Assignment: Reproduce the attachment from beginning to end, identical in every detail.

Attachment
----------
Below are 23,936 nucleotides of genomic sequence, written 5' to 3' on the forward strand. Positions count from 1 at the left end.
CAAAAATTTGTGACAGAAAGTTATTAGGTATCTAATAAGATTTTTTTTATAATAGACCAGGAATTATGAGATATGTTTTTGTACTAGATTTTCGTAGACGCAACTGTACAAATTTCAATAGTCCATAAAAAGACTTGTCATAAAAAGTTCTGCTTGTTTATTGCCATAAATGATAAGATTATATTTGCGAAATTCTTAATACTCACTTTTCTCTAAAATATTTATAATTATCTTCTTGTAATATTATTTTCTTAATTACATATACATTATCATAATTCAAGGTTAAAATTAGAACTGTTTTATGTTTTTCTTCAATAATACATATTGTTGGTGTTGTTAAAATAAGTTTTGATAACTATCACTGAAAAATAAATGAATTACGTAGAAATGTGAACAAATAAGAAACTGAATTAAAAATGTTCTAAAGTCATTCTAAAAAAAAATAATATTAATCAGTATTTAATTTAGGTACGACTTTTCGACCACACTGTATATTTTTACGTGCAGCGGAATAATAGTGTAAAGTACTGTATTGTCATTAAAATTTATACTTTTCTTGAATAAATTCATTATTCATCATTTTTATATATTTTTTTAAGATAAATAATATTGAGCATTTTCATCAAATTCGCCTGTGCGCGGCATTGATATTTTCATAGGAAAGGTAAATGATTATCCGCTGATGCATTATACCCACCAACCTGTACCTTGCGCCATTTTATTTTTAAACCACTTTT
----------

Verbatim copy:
Below are 23,936 nucleotides of genomic sequence, written 5' to 3' on the forward strand. Positions count from 1 at the left end.
CAAAAATTTGTGACAGAAAGTTATTAGGTATCTAATAAGATTTTTTTTATAATAGACCAGGAATTATGAGATATGTTTTTGTACTAGATTTTCGTAGACGCAACTGTACAAATTTCAATAGTCCATAAAAAGACTTGTCATAAAAAGTTCTGCTTGTTTATTGCCATAAATGATAAGATTATATTTGCGAAATTCTTAATACTCACTTTTCTCTAAAATATTTATAATTATCTTCTTGTAATATTATTTTCTTAATTACATATACATTATCATAATTCAAGGTTAAAATTAGAACTGTTTTATGTTTTTCTTCAATAATACATATTGTTGGTGTTGTTAAAATAAGTTTTGATAACTATCACTGAAAAATAAATGAATTACGTAGAAATGTGAACAAATAAGAAACTGAATTAAAAATGTTCTAAAGTCATTCTAAAAAAAAATAATATTAATCAGTATTTAATTTAGGTACGACTTTTCGACCACACTGTATATTTTTACGTGCAGCGGAATAATAGTGTAAAGTACTGTATTGTCATTAAAATTTATACTTTTCTTGAATAAATTCATTATTCATCATTTTTATATATTTTTTTAAGATAAATAATATTGAGCATTTTCATCAAATTCGCCTGTGCGCGGCATTGATATTTTCATAGGAAAGGTAAATGATTATCCGCTGATGCATTATACCCACCAACCTGTACCTTGCGCCATTTTATTTTTAAACCACTTTT